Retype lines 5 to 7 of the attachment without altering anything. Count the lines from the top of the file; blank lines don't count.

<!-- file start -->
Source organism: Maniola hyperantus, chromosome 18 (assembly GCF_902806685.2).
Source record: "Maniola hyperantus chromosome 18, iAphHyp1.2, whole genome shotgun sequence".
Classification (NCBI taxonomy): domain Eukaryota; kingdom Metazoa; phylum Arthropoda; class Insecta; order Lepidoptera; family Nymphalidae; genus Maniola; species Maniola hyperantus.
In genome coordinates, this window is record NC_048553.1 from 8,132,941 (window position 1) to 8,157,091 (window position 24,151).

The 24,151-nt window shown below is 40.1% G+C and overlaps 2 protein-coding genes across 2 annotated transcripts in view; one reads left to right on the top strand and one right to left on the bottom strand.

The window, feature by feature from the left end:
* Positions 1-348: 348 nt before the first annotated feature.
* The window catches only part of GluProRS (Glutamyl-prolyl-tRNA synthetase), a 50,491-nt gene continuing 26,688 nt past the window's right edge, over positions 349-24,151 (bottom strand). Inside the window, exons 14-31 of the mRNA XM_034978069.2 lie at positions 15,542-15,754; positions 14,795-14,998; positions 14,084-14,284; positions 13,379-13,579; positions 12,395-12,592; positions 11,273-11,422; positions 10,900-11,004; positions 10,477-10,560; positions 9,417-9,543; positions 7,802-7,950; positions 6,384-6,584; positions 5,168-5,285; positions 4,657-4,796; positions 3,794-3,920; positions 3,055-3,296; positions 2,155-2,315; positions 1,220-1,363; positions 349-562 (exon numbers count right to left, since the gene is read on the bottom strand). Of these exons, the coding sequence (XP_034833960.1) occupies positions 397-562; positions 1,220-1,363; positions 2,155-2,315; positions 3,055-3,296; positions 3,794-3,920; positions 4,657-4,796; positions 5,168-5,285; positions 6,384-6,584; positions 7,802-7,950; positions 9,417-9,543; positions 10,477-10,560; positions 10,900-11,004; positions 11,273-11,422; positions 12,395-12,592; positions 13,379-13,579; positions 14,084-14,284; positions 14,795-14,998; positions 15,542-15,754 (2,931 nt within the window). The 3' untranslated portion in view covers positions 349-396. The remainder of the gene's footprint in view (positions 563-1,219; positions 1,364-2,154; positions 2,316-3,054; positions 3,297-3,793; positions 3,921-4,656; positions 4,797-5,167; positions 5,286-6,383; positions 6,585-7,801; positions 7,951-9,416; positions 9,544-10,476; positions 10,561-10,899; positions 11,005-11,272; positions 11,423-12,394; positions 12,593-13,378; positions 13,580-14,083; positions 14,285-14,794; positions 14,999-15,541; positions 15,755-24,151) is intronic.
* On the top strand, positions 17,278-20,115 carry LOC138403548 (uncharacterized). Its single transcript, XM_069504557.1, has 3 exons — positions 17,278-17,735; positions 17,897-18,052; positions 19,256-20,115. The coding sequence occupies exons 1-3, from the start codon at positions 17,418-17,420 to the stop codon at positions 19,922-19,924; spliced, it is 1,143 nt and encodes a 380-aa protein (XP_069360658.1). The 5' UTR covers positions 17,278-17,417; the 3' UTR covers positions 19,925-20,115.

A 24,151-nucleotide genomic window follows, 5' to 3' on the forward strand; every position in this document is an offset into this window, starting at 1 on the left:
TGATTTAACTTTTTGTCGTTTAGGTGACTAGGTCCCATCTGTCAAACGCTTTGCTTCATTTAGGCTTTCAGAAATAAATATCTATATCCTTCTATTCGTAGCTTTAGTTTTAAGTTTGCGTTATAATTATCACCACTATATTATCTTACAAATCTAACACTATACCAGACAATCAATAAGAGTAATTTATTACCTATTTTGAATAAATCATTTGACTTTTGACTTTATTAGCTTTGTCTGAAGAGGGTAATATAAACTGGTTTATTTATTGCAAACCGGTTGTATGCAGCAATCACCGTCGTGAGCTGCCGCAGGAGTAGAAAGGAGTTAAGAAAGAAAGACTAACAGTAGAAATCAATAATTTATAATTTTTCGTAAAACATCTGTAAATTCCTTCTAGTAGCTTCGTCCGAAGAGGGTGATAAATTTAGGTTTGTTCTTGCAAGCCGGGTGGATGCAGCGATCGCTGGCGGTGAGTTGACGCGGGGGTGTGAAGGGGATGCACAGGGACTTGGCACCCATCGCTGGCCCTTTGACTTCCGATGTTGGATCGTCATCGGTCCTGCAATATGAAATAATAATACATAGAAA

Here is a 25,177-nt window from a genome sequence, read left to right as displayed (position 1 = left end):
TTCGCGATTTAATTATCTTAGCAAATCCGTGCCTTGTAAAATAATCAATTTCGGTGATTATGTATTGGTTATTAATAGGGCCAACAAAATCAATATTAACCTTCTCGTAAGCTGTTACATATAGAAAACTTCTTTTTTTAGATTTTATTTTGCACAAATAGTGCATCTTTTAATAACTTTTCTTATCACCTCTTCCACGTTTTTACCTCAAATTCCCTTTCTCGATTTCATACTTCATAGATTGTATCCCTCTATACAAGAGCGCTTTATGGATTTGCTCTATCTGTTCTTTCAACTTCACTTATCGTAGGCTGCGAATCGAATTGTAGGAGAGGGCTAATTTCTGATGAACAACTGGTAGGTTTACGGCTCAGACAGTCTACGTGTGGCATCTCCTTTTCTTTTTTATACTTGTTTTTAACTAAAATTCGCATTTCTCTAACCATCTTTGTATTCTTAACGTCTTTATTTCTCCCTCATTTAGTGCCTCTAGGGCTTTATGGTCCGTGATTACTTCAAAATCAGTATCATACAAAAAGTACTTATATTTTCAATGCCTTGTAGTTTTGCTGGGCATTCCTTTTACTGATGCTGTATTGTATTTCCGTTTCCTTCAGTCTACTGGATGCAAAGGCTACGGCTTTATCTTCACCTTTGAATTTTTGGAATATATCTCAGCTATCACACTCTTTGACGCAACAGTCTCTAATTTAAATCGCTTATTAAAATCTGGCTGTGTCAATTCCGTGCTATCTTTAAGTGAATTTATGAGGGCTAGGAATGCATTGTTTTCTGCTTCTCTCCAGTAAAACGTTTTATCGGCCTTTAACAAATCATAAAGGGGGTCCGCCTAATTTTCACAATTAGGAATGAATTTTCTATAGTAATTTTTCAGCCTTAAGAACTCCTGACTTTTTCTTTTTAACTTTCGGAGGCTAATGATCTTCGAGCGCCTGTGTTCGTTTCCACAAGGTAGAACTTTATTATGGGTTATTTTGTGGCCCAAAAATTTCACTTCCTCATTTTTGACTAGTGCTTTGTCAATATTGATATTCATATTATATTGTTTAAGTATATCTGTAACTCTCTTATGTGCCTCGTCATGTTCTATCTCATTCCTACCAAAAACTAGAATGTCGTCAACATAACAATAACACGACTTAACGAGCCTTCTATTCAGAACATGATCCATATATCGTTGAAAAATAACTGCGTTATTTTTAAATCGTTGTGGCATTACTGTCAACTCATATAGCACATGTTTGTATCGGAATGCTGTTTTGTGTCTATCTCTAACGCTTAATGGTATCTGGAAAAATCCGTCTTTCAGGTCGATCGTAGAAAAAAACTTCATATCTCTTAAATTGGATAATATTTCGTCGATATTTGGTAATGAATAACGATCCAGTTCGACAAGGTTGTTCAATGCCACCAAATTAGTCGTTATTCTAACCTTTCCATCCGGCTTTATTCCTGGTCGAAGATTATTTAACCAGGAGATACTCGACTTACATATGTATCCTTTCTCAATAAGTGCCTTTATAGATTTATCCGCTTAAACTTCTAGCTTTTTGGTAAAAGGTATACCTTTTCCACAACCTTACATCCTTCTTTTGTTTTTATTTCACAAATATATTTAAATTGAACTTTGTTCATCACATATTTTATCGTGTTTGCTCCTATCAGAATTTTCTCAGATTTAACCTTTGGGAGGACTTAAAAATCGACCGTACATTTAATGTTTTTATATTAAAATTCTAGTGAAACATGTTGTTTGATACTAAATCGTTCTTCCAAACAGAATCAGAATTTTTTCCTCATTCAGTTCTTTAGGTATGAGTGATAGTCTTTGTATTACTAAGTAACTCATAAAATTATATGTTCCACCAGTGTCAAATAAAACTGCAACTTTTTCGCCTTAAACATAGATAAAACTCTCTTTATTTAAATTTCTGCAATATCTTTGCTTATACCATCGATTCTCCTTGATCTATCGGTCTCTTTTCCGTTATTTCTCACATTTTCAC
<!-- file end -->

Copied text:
The 24,151-nt window shown below is 40.1% G+C and overlaps 2 protein-coding genes across 2 annotated transcripts in view; one reads left to right on the top strand and one right to left on the bottom strand.

The window, feature by feature from the left end:
* Positions 1-348: 348 nt before the first annotated feature.